Microwave Journal

Silicon-on-Sapphire Process Technology Enables Low-Power RF Designs

October 15, 2012

Figure 1

Figure 1 UltraCMOS technology-based RF switch with on-chip charge-pump negative-voltage generator (a) noise performance and (b) block diagram.

Whether in the space, military, industrial, consumer or other markets, today’s electronic designers are challenged to create low-power designs that maximize battery life while minimizing overall design size. This article will discuss how ICs built on a silicon-on-sapphire (SOS), technology process with integrated power-management functions can enable smaller, low-power RF applications.

SOS technology has long been used to minimize power consumption in many applications—from micro-power charge pumps embedded in RF switches, to integrated regulation within RF power amplifiers, to power-management/bias-control chips in transmit/receive (T/R) modules, and even DC-to-DC converter products for space applications. In addition to power consumption, another key factor that SOS technology addresses in RF applications is noise. SOS-based ICs feature an insulating sapphire substrate that provides high isolation.

As a result, it eliminates a lot of the noise issues associated with ICs that are not created in a SOS process. A specialized version of SOS ICs is UltraCMOS® technology (Peregrine Semiconductor). UltraCMOS is a technology where sapphire is the insulator. UltraCMOS technology differs from other silicon-on-insulator (SOI) technologies in that it has no conductive underlayer — meaning, this source of noise generation and coupling is eliminated. Additionally, the high level of isolation that UltraCMOS technology provides enables the integration of RF and power-management circuitry on a single chip.

Power Management in RF Products

Engineers often find it difficult to address on-chip power conversion in RFICs. For example, there may be a need for more supply voltages than one battery can provide. When the required supply voltages are greater than (or outside of) the battery rail voltages, some form of power conversion is needed. SOS technology can be used to improve power management in numerous RF devices. Examples include switches, T/R modules, and DC-to-DC converters, for end-use applications such as cellular telephones and satellite systems.

RF switches based upon SOStechnology enable higher performance, due primarily to the use of stacked low-threshold FETs on the fully-insulating sapphire substrate. These switches require a negative control voltage. If the negative voltage comes from an off-chip supply, it could lead to a power-consumption penalty in single-supply systems, and also act as a path for potential noise injection. Generating the negative voltage on-chip prevents these issues. The challenge for the switch designer, then, is to bring the negative voltage supply on chip without degrading noise performance (see Figure 1).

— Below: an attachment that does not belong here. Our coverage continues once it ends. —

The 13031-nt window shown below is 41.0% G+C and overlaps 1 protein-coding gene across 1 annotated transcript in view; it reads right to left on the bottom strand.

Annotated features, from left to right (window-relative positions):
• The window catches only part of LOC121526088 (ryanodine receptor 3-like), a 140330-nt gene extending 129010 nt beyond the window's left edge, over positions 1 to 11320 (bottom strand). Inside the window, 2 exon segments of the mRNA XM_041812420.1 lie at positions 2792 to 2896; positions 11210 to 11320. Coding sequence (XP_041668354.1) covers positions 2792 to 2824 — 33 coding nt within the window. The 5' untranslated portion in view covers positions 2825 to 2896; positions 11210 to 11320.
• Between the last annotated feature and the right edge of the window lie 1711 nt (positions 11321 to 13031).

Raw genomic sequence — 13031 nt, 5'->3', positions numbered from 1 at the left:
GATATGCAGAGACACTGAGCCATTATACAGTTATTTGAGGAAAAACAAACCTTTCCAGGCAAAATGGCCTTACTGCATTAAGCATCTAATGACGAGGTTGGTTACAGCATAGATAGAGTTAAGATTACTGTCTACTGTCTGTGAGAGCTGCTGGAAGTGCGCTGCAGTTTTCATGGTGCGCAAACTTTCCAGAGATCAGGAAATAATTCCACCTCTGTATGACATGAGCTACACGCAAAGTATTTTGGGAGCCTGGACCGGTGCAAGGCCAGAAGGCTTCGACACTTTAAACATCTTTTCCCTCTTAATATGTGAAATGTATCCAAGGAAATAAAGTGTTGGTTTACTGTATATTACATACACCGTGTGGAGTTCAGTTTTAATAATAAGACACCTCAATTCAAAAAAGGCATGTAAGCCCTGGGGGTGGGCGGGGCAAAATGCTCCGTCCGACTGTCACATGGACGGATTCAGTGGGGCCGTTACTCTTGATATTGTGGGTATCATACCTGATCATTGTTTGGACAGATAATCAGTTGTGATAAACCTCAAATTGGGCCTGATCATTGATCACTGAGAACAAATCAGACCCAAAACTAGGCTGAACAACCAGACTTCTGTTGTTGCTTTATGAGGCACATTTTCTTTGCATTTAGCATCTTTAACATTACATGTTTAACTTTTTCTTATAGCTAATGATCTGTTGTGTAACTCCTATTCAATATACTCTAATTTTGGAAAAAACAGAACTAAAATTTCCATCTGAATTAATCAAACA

The RF PA in cellular phones, military radios, and portable data appliances is often the single largest power drain in the system. High-performance RF circuits are often designed with FETs that perform well at high frequencies, but are poor at turning off, and have relatively low voltage tolerance. Power-management circuitry and techniques should be employed to control the power level within the system, to ensure that the devices are not damaged by voltage extremes (such as in high VSWR and overcharge scenarios), and to maximize the circuit’s power efficiency.

Figure 2

Figure 2 Dual-band RF power amplifier in CMOS-on-sapphire technology, with on-chip low dropout regulator (LDO).

Figure 3

Figure 3 An UltraCMOS T/R module element control chip with four drain switches and active-bias control channels, 48-level shifting attenuator/phase shifter control I/Os and serial interface.

Dual-band constant-envelope PAs built using UltraCMOS technology typically include embedded low drop-out (LDO) regulators to optimize power-management functions (see Figure 2). The on-chip LDOs allow a 3 V CMOS technology to operate across a 2:1 battery voltage range, which allows the RF PA to remain at its ideal operating point for performance and reliability.

Figure 4

Figure 4 TX active bias set point vs. total ionizing dose (TID) (a) and vs. temperature (b).

Figure 5

Figure 5 A 20A 2-phase DC-to-DC buck regulator (converter), using two wires (no load) (a) and 14A waveforms, 1 mV load regulation 0-14A, and a negligible voltage ripple (b).

T/R Module Power Management and Bias Control

T/R modules for space-borne radar present an unusually large power-management problem. These systems feature up to tens of thousands of radiating elements that can draw hundreds of milliamps each when active, so it is necessary to carefully control power draw. The radar performance, particularly the uniformity of element power that affects beam quality, also requires tight control of each element’s bias point across process, temperature and aging. Unfortunately, the III-V MMICs used at common radar frequencies cannot effectively throttle power by themselves. This complex set of needs can be addressed using custom UltraCMOS element-control devices for radar systems (see Figure 3).